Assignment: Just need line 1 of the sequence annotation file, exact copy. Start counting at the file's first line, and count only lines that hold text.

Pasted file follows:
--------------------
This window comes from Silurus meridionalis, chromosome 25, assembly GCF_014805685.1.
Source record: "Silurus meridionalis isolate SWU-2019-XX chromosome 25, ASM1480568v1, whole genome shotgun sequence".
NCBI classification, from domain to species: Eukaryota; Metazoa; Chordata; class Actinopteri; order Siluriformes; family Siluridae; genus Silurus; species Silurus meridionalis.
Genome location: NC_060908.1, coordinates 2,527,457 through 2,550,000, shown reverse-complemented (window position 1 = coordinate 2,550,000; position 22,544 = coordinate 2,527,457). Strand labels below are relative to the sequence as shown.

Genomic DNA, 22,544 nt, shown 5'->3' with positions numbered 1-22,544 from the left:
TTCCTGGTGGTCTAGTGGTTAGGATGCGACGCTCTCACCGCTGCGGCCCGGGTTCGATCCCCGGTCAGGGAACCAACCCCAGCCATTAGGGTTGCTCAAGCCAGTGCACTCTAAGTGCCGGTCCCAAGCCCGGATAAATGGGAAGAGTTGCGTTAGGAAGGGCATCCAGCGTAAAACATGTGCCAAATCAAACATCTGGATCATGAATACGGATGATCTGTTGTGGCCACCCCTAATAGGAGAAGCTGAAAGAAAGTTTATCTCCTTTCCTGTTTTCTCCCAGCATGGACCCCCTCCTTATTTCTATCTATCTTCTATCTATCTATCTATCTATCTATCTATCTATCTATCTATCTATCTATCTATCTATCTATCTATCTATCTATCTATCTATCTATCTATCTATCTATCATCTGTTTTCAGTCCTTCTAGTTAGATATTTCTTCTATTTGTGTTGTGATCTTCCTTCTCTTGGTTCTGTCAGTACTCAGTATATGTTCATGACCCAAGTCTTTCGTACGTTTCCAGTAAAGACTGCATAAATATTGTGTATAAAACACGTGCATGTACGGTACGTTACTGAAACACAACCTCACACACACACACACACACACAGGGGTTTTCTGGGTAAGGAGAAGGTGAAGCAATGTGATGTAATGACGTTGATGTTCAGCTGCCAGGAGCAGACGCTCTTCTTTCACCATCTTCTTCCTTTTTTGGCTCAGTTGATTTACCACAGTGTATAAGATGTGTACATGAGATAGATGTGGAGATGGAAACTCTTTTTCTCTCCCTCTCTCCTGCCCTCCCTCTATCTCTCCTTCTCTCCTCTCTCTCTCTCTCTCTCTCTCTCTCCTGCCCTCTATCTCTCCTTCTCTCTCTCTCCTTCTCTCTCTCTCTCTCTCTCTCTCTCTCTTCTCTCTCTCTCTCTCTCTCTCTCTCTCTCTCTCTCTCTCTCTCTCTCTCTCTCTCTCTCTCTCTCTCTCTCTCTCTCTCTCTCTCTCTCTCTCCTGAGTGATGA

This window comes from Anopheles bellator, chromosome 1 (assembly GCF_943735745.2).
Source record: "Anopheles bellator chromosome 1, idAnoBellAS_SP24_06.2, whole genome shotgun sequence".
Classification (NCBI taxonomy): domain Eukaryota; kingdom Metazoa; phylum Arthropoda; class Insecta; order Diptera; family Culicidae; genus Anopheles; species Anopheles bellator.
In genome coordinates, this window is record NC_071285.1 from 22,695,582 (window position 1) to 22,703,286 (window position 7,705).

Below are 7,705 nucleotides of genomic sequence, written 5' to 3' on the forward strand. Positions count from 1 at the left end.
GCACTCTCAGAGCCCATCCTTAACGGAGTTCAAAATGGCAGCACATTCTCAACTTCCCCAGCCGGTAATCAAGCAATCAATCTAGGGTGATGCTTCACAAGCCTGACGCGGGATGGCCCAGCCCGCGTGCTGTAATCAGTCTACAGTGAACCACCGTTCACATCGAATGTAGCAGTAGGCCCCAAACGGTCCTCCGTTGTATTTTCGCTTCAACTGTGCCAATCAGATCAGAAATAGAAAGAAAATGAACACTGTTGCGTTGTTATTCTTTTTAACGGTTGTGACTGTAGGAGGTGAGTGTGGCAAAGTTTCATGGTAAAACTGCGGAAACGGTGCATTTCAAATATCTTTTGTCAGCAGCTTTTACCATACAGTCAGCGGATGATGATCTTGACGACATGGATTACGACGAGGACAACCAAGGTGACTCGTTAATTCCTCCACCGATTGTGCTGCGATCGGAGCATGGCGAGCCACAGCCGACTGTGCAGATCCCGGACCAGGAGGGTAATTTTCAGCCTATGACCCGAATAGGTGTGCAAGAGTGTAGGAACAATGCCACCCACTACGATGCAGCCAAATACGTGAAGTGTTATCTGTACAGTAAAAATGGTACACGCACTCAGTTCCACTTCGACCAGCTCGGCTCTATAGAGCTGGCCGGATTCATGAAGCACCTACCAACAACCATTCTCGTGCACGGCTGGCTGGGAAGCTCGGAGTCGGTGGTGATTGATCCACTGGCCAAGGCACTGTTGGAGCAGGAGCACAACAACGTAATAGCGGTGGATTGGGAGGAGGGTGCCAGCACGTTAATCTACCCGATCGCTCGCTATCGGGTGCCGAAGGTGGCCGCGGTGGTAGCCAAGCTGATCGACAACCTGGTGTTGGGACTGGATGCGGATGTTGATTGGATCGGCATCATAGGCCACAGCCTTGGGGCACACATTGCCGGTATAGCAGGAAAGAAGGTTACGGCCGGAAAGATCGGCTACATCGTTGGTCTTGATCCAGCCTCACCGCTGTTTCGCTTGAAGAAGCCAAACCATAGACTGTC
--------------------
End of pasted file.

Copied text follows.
This window comes from Silurus meridionalis, chromosome 25, assembly GCF_014805685.1.